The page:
Swimming elephants in the Andaman Islands
The Andaman islands are a piece of India sparkled in the Bay of Bengal long closed to foreigners. A thousand kilometers from the coasts of the Indian subcontinent, this archipelago of over 500 isles -of which 27 are inhabited- are covered year-round in dense tropical vegetation. Elephants are used here in the timber industry and enjoy a swim when they are displaced from one island to another.
Indians call this archipelago “kala pani” or “dark waters”. But the Andaman islands, set in the green waters and limpid waves of the Bay of Bengal, hardly deserve this foreboding description. Closer to Burma and to Indonesia than to India, the Andamans were originally peopled by Negritos, an Asian pygmy tribe living as in the Neolithic Age. The islands were converted into a penitentiary locality by the British in 1857, date of the “sepoy rebellion” which claimed many English lives in Lucknow, India.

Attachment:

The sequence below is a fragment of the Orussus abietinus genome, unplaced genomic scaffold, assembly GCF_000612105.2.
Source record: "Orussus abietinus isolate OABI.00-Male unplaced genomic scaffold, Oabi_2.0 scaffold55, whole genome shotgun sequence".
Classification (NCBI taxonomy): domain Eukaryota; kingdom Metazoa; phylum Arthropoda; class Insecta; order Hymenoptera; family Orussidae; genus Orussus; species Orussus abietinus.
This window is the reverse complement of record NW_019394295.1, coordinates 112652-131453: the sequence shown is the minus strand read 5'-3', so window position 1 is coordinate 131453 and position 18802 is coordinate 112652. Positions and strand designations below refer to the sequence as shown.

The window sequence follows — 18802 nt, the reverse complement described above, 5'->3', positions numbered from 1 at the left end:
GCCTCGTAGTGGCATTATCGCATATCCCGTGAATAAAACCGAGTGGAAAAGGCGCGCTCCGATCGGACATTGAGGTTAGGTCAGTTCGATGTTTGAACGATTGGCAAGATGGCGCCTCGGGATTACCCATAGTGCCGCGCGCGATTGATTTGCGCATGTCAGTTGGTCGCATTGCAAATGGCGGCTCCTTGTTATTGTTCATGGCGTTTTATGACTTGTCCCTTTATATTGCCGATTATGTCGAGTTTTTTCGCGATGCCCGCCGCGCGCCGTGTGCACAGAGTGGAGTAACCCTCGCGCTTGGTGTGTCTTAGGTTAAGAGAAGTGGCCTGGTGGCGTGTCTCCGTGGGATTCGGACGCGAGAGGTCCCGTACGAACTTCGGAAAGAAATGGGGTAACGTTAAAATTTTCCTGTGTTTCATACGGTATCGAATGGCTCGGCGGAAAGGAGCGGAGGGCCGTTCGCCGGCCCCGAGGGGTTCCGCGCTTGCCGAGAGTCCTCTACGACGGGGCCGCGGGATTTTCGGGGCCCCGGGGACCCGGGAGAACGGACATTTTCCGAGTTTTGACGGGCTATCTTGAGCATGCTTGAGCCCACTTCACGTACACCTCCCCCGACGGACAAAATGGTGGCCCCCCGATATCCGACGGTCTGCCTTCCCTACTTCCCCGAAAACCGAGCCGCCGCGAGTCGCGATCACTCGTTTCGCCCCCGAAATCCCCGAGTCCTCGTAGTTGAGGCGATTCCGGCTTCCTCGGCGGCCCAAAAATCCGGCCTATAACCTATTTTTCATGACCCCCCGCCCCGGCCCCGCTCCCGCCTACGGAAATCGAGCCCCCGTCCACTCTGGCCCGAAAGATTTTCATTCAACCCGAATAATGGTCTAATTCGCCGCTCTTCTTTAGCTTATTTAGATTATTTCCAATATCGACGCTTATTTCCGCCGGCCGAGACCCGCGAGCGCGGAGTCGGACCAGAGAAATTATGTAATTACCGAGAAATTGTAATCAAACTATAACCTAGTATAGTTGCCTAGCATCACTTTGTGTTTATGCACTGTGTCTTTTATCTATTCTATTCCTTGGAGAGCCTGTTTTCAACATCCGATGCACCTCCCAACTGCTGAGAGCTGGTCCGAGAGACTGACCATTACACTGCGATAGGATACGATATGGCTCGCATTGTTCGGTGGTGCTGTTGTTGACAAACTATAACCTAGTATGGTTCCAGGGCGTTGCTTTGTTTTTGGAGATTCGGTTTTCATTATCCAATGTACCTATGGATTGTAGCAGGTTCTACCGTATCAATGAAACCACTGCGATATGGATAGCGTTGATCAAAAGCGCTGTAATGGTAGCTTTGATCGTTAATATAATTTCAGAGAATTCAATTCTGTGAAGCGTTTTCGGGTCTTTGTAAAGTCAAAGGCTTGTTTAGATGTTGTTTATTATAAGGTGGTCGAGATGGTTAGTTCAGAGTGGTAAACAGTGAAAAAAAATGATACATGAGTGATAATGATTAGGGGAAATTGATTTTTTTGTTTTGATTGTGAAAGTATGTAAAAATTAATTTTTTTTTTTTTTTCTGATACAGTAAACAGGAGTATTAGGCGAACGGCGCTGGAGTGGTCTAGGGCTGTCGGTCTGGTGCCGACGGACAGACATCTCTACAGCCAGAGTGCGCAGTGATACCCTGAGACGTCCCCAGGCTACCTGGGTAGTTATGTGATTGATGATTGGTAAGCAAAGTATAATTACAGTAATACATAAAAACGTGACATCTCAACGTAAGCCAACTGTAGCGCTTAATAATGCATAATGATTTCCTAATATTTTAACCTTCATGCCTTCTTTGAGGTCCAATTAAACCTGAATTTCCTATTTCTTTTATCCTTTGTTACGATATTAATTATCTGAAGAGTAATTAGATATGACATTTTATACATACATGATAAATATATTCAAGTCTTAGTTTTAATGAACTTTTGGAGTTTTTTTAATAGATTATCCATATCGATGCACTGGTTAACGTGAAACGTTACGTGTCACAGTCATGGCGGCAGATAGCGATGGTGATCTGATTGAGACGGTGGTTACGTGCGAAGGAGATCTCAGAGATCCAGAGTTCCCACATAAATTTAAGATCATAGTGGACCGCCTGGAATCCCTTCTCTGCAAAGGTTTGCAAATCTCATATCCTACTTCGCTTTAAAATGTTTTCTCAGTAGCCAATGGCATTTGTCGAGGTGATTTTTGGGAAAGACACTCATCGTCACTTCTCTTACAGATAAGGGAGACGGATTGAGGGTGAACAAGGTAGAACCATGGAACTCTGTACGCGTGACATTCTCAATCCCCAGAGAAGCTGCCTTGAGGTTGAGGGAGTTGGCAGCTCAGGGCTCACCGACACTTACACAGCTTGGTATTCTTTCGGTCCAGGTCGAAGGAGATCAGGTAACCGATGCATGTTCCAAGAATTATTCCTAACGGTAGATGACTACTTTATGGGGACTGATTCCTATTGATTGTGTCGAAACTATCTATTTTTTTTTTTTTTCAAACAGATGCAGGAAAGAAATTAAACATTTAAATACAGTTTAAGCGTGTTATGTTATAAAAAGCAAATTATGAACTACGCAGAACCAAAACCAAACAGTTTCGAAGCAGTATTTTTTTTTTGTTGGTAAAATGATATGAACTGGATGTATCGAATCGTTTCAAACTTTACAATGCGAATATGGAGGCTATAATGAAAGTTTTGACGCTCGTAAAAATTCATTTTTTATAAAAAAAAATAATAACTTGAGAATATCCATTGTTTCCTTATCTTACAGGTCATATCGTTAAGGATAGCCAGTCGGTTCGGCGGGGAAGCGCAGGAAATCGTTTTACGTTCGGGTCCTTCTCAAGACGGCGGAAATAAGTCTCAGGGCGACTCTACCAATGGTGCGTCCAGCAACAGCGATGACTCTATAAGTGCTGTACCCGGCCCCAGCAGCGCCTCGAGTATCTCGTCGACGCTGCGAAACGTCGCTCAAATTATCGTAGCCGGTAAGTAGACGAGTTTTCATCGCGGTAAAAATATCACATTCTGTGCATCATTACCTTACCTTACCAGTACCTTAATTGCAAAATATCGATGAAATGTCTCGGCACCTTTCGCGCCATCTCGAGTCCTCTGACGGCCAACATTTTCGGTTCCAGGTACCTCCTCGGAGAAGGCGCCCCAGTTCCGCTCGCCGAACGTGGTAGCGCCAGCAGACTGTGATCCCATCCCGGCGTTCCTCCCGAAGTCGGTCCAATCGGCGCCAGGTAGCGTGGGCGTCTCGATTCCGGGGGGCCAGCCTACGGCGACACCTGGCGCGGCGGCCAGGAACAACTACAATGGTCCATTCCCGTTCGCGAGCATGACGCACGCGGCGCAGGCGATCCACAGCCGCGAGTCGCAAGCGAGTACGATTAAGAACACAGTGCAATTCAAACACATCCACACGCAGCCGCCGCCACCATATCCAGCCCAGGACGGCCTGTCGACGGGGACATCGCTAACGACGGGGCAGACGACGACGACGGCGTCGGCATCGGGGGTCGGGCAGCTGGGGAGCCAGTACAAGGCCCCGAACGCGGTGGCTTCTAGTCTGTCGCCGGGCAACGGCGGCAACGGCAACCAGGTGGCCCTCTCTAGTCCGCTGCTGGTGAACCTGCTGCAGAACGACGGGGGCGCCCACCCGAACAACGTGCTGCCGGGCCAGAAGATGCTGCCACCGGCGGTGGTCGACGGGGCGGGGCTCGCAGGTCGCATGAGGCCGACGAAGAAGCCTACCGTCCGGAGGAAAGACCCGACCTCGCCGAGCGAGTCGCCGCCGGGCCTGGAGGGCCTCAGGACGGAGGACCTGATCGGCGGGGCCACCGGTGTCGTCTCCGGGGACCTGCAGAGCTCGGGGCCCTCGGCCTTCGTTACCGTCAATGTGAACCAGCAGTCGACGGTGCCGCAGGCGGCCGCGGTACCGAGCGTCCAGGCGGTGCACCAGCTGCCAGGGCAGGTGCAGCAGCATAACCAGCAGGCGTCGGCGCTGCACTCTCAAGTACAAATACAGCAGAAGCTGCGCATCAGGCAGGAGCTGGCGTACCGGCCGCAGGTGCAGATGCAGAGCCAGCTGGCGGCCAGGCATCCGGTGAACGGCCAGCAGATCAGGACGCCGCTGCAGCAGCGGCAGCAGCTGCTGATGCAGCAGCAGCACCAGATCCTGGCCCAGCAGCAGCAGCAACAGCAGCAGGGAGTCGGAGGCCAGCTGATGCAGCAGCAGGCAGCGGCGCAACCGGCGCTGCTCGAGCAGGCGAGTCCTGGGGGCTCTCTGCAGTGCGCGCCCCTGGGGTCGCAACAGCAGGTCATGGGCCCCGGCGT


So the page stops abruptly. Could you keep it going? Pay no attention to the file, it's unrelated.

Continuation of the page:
The Andamans were opened to Indian immigration after independance in 1947. But the door was kept closed on many islands to preserve the lifestyle of the original inhabitants. To this day, tourists are allowed only into the capital, Port Blair, and to the islands of Jolly Buoy and Cinque.
Forested lands cover three-quarters of the 4,000 square kilometers or so which comprise the islands, featuring varieties from Burma, Indonesia and India. Settlers include exiled Karens from Burma, Bengali Hindus who fled the former East Pakistan in the Sixties and immigrants from Bihar, India and Malaysia.
Most of this population of 200,000 thrive from the timber industry and enjoy the precious help of elephants to transport cut wood. A most environment-friendly means of moving timber which avoids having to build roads through forested land. Despite their 4,5-ton mass, the elephants are able to move on jungle tracks with ease.